Magazine article Phi Kappa Phi Forum

Letters to the Editor

Magazine article Phi Kappa Phi Forum

Letters to the Editor

Article excerpt


Anthony J. Dukes's Winter 2004 Forum column on "The FCC and Media Regulation" is unsatisfactory in its analysis of corporate cost-cutting.

Dukes cites the example of Baltimore-based Sinclair Broadcasting's consolidation of costs by hiring one Baltimore employee to do the local weather in both Flint, Michigan, and Birmingham, Alabama (my hometown).

I am a meteorologist and the teacher of meteorologists, and I know first-hand the many consequences of such cost-cutting.

First, significant safety issues are involved. Both Birmingham and Flint have been the sites of massive and deadly tornado outbreaks. The june 8, 1953, Flint tornado was the last single American tornado to kill more than 100 people and was voted in a National Weather Service poll of citizens and experts as the worst natural disaster to hit Michigan during the entire twentieth century. The April 8, 1998, Birmingham tornado killed thirty-two and narrowly missed the city's downtown center. The Birmingham viewing area has suffered about 300 tornado deaths since 1916.

Do the million-plus residents of the Flint and Birmingham areas want or deserve life-saving weather warning information coming from someone in Baltimore who doesn't know their cities? The consumers are not fully informed; the television watchers in Flint and Birmingham are presumably not told that their Sinclair weatherman is located almost 1,000 miles away. Viewers may not be able to recogni/.e the difference between expert local service and remote-control cost-saving service until it is too late to change the channel.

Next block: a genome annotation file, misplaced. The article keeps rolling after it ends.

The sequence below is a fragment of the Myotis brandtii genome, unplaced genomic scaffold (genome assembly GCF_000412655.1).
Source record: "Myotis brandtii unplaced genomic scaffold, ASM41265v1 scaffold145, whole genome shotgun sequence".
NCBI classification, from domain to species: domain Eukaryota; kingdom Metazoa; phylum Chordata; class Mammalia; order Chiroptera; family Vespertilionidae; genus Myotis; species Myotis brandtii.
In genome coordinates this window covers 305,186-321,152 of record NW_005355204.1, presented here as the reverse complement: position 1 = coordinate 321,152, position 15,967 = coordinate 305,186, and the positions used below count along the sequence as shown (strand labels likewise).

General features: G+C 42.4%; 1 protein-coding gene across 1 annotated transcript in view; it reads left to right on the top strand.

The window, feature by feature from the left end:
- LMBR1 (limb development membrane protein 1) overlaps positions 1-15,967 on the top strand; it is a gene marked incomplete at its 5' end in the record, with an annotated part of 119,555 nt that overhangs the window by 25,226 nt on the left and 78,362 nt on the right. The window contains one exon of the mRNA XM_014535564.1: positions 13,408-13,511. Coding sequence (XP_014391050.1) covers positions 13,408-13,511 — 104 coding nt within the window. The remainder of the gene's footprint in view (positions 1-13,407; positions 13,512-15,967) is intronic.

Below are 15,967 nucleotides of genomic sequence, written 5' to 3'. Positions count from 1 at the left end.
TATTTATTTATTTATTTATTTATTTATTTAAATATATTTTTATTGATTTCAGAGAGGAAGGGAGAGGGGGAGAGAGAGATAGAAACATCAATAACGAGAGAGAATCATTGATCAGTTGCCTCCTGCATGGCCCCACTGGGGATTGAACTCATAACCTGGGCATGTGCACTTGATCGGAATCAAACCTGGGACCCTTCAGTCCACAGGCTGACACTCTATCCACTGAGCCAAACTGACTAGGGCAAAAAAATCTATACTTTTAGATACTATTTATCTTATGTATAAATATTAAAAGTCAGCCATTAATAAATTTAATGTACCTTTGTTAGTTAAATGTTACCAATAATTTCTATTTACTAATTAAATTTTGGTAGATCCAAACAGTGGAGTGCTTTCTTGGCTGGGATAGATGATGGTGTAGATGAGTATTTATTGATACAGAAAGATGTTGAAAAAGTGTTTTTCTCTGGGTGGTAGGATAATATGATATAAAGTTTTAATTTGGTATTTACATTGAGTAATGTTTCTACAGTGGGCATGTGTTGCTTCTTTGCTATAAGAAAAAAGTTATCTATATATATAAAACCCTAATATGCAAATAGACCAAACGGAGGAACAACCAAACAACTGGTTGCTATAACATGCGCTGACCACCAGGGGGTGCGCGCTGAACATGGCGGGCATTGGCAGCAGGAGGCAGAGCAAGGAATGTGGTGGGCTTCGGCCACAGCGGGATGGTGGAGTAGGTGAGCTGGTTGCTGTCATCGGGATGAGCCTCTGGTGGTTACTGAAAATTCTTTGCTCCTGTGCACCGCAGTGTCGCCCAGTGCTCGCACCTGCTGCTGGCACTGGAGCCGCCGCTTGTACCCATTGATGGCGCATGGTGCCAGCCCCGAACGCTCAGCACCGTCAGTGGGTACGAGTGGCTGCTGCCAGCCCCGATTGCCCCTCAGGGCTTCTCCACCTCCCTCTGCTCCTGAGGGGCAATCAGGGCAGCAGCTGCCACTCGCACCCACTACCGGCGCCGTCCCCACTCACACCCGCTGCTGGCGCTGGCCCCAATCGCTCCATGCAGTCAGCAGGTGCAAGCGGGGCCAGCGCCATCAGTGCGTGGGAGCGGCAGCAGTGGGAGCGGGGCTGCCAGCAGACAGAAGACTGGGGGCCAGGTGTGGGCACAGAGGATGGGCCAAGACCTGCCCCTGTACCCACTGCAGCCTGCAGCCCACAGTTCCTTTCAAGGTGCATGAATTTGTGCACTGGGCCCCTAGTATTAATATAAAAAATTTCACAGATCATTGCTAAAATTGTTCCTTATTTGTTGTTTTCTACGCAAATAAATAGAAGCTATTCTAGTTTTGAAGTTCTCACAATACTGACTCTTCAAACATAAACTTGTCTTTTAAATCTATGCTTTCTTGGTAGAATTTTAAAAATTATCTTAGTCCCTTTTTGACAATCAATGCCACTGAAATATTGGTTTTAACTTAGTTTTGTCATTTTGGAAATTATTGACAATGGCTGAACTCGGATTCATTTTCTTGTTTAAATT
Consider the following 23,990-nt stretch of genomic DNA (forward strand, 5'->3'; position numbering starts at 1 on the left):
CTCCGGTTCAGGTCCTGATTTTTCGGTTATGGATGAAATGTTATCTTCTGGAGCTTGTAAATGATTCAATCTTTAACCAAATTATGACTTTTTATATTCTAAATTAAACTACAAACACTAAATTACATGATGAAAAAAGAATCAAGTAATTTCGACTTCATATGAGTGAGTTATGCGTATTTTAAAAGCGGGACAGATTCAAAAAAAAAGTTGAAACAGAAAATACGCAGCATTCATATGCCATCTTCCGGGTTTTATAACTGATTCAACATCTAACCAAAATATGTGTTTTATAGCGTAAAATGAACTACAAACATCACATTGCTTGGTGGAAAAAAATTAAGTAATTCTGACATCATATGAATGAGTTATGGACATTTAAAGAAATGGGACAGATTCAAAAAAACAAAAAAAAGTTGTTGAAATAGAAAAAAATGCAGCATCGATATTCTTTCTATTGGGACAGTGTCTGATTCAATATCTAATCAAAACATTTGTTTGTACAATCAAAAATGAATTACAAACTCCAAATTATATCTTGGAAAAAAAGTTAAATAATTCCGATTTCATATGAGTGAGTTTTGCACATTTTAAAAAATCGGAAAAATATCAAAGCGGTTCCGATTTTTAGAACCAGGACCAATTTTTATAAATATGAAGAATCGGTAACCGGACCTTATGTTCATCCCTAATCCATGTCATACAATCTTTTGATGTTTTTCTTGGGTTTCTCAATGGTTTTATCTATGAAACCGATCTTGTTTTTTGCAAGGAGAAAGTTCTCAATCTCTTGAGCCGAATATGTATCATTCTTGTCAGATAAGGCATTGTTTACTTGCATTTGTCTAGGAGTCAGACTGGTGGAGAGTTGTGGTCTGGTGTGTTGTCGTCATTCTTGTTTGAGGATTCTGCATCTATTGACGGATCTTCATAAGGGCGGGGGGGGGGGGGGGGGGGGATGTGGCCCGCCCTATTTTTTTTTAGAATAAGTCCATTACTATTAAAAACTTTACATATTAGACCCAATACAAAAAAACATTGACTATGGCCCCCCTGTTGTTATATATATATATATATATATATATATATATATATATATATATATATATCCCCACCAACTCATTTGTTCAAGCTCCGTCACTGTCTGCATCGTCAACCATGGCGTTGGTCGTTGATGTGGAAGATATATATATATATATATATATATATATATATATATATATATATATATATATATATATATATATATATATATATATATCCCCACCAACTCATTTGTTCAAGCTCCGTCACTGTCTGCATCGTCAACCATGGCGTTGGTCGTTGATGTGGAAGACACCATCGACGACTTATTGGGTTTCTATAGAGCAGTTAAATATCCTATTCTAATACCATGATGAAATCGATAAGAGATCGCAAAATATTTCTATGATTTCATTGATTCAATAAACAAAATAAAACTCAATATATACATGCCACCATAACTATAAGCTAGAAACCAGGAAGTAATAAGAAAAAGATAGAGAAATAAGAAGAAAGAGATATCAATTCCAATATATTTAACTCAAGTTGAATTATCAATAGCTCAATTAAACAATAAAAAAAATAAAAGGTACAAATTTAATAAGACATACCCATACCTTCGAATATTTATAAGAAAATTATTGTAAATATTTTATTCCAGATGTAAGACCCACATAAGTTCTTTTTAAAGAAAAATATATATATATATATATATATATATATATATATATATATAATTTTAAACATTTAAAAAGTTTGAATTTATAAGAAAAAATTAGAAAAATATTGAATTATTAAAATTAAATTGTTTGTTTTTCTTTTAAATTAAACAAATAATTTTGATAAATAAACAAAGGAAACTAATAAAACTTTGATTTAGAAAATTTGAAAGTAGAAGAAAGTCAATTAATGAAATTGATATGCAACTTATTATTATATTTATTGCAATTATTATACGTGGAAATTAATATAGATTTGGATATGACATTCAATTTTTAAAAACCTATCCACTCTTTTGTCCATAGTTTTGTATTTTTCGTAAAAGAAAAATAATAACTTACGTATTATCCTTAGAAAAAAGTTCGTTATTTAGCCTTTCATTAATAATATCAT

Second, during severe weather situations, which city will the Sinclair employee focus on: Flint or Birmingham? Widespread severe weather outbreaks that blanket the continent from Alabama to Michigan simultaneously are not unheard of. I know from discussions with television meteorologists and National Weather Service employees that in such fast-breaking weather situations, it is nearly impossible to keep up with the severe weather just in one's own state or vicinity - let alone half a continent. What is Sinclair's policy in such cases? Who gets warned and who doesn't? Why didn't Dukes ask?

Third, on a more personal note, consolidation has created what one national meteorology columnist has called "The Great Depression" in broadcast meteorology employment, a field in which entering annual salaries were generally below $20,000 already.

In summary, I believe that the Sinclair approach to television weather is a disservice to the public and may cost lives someday soon. The risks are hidden from the public via the subterfuge of a "local" meteorologist who really works for multiple television stations out of an office in Baltimore. As with so many other examples of cost-cutting, it sounds wonderful until you realize that you have completely erased your safety margin in critical situations just to save a few bucks. I remember a time when the airwaves were considered a public trust instead of an opportunity to further engorge the coffers of media conglomerates.

Finally, as the teacher of nowunemployed meteorologists, I think of consolidation in very personal terms that may resonate with more and more outsourced and downsized Americans in the coming years: what good is all this cost-cutting if you are unemployed and can't afford the service even at its new, reduced price?

John Knox

Athens, Georgia


This letter is a response to the Winter 2004 issue "Is Democracy in Danger?"

For three-hundred-plus years, the people of what is now the United States shared the blood, sweat, and tears of the successes and failures that occurred. They built a rich and powerful nation while at the same time defeating some of the worst tyrants in the world's history.

However, this great nation is weakening from within. We are becoming a nation of wimps, weaklings, and dependents. …

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